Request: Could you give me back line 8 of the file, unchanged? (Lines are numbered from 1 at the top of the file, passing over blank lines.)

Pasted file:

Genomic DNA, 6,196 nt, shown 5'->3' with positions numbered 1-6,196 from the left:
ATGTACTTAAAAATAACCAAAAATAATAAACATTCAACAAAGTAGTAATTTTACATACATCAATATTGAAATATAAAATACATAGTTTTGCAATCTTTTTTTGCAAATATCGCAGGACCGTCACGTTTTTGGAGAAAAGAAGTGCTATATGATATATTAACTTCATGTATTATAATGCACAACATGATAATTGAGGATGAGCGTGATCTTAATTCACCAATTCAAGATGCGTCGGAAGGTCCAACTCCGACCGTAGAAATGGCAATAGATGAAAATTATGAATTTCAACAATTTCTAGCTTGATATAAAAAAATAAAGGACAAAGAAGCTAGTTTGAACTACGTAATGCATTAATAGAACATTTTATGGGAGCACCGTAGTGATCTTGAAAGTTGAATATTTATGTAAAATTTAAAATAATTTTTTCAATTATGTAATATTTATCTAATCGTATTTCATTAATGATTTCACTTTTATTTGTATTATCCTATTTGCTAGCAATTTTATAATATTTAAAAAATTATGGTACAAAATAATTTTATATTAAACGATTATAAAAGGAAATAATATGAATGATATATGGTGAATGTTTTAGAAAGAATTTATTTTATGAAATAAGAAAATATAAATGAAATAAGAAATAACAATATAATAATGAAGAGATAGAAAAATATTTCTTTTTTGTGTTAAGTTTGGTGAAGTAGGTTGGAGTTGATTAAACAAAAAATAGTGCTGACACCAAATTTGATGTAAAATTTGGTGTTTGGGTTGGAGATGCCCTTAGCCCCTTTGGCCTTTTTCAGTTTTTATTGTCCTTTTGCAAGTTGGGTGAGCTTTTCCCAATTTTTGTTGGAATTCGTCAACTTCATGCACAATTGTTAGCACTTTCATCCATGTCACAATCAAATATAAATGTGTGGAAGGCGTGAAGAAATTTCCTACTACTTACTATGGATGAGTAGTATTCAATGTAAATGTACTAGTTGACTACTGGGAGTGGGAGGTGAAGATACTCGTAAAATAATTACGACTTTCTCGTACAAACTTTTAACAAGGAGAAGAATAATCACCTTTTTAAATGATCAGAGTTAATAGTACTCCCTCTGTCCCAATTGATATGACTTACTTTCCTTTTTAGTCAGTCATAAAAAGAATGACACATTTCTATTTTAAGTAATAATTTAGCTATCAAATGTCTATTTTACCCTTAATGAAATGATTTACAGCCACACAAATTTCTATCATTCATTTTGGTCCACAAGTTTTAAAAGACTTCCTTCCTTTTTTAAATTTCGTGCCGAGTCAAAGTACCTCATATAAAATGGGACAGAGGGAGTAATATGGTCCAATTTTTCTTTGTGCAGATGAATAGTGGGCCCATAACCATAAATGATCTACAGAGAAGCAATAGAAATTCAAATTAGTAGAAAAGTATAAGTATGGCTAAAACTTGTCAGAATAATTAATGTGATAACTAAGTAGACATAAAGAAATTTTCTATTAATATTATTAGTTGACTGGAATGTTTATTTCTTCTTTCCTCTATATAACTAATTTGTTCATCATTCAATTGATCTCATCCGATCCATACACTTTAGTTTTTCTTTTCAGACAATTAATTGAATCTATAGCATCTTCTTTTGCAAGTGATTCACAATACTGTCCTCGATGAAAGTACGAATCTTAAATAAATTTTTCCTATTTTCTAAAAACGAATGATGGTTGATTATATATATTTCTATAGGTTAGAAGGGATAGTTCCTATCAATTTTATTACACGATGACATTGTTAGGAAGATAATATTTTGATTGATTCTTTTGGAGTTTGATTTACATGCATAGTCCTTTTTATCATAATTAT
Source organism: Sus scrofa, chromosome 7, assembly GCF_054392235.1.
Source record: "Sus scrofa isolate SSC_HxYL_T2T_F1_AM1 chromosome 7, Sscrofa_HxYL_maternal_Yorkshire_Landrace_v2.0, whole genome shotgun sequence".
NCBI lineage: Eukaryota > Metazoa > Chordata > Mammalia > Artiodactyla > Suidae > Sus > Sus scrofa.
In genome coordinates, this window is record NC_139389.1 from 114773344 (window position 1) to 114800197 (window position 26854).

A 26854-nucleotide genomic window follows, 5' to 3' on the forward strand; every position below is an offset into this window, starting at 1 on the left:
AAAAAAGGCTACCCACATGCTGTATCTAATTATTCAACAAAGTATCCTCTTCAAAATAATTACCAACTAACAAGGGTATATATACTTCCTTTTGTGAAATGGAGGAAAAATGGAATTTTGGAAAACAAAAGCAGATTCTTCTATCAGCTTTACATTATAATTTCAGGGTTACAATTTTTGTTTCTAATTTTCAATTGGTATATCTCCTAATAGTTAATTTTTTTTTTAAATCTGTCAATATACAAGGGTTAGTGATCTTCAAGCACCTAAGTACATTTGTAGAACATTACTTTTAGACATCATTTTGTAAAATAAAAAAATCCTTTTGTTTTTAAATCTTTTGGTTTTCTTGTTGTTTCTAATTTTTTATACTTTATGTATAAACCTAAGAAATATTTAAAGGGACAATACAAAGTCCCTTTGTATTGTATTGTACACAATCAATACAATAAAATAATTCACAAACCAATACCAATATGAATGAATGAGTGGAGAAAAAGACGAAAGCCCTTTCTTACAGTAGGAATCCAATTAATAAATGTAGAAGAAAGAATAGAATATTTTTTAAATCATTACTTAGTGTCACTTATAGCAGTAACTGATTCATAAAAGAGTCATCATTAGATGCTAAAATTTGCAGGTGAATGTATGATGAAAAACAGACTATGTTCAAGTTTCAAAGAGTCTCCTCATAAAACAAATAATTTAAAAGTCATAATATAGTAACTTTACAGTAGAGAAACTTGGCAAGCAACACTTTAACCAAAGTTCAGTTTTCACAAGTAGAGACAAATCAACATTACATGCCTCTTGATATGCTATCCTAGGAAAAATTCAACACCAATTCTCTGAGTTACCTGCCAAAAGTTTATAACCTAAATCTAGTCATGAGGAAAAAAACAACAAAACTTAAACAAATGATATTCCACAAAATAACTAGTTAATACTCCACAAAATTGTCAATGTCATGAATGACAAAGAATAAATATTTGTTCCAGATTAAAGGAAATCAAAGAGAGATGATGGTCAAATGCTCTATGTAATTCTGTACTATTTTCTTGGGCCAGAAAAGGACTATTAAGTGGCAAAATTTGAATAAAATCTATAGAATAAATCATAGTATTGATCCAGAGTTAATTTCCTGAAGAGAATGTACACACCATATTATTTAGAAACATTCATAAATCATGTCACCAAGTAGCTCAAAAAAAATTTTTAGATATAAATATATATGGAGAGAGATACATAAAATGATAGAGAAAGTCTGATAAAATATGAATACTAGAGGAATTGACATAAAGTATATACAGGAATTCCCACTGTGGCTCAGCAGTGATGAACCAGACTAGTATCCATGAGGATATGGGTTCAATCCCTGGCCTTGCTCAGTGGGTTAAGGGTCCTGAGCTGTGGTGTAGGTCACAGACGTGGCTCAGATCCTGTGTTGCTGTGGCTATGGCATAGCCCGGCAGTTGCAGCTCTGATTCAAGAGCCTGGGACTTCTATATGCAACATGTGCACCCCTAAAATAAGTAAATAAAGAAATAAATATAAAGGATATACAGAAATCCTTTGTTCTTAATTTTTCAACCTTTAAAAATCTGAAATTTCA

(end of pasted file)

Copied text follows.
AAAAAAGGCTACCCACATGCTGTATCTAATTATTCAACAAAGTATCCTCTTCAAAATAATTACCAACTAACAAGGGTATATATACTTCCTTTTGTGAAATGGAGGAAAAATGGAATTTTGGAAAACAAAAGCAGATTCTTCTATCAGCTTTACATTATAATTTCAGGGTTACAATTTTTGTTTCTAATTTTCAATTGGTATATCTCCTAATAGTTAATTTTTTTTTTAAATCTGTCAATATACAAGGGTTAGTGATCTTCAAGCACCTAAGTACATTTGTAGAACATTACTTTTAGACATCATTTTGTAAAATAAAAAAATCCTTTTGTTTTTAAATCTTTTGGTTTTCTTGTTGTTTCTAATTTTTTATACTTTATGTATAAACCTAAGAAATATTTAAAGGGACAATACAAAGTCCCTTTGTATTGTATTGTACACAATCAATACAATAAAATAATTCACAAACCAATACCAATATGAATGAATGAGTGGAGAAAAAGACGAAAGCCCTTTCTTACAGTAGGAATCCAATTAATAAATGTAGAAGAAAGAATAGAATATTTTTTAAATCATTACTTAGTGTCACTTATAGCAGTAACTGATTCATAAAAGAGTCATCATTAGATGCTAAAATTTGCAGGTGAATGTATGATGAAAAACAGACTATGTTCAAGTTTCAAAGAGTCTCCTCATAAAACAAATAATTTAAAAGTCATAATATAGTAACTTTACAGTAGAGAAACTTGGCAAGCAACACTTTAACCAAAGTTCAGTTTTCACAAGTAGAGACAAATCAACATTACATGCCTCTTGATATGCTATCCTAGGAAAAATTCAACACCAATTCTCTGAGTTACCTGCCAAAAGTTTATAACCTAAATCTAGTCATGAGGAAAAAAACAACAAAACTTAAACAAATGATATTCCACAAAATAACTAGTTAATACTCCACAAAATTGTCAATGTCATGAATGACAAAGAATAAATATTTGTTCCAGATTAAAGGAAATCAAAGAGAGATGATGGTCAAATGCTCTATGTAATTCTGTACTATTTTCTTGGGCCAGAAAAGGACTATTAAGTGGCAAAATTTGAATAAAATCTATAGAATAAATCATAGTATTGATCCAGAGTTAATTTCCTGAAGAGAATGTACACACCATATTATTTAGAAACATTCATAAATCATGTCACCAAGTAGCTCAAAAAAAATTTTTAGATATAAATATATATGGAGAGAGATACATAAAATGATAGAGAAAGTCTGATAAAATATGAATACTAGAGGAATTGACATAAAGTATATACAGGAATTCCCACTGTGGCTCAGCAGTGATGAACCAGACTAGTATCCATGAGGATATGGGTTCAATCCCTGGCCTTGCTCAGTGGGTTAAGGGTCCTGAGCTGTGGTGTAGGTCACAGACGTGGCTCAGATCCTGTGTTGCTGTGGCTATGGCATAGCCCGGCAGTTGCAGCTCTGATTCAAGAGCCTGGGACTTCTATATGCAACATGTGCACCCCTAAAATAAGTAAATAAAGAAATAAATATAAAGGATATACAGAAATCCTTTGTTCTTAATTTTTCAACCTTTAAAAATCTGAAATTTCA